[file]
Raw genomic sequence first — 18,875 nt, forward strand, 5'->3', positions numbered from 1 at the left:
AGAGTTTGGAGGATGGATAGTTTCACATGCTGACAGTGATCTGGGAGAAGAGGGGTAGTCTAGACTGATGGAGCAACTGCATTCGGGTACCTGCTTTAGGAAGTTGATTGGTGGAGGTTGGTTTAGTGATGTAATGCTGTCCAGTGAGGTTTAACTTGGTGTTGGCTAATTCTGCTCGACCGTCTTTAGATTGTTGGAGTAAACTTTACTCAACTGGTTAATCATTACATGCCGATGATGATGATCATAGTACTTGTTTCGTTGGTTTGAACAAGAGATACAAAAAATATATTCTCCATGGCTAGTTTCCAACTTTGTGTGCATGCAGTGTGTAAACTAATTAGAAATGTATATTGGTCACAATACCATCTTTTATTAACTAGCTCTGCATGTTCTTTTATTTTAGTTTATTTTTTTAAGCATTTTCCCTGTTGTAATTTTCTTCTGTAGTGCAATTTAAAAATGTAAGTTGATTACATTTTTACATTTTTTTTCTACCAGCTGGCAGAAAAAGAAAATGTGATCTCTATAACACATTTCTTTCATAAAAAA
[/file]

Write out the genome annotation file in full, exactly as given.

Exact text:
Raw genomic sequence first — 18,875 nt, forward strand, 5'->3', positions numbered from 1 at the left:
AGAGTTTGGAGGATGGATAGTTTCACATGCTGACAGTGATCTGGGAGAAGAGGGGTAGTCTAGACTGATGGAGCAACTGCATTCGGGTACCTGCTTTAGGAAGTTGATTGGTGGAGGTTGGTTTAGTGATGTAATGCTGTCCAGTGAGGTTTAACTTGGTGTTGGCTAATTCTGCTCGACCGTCTTTAGATTGTTGGAGTAAACTTTACTCAACTGGTTAATCATTACATGCCGATGATGATGATCATAGTACTTGTTTCGTTGGTTTGAACAAGAGATACAAAAAATATATTCTCCATGGCTAGTTTCCAACTTTGTGTGCATGCAGTGTGTAAACTAATTAGAAATGTATATTGGTCACAATACCATCTTTTATTAACTAGCTCTGCATGTTCTTTTATTTTAGTTTATTTTTTTAAGCATTTTCCCTGTTGTAATTTTCTTCTGTAGTGCAATTTAAAAATGTAAGTTGATTACATTTTTACATTTTTTTTCTACCAGCTGGCAGAAAAAGAAAATGTGATCTCTATAACACATTTCTTTCATAAAAAA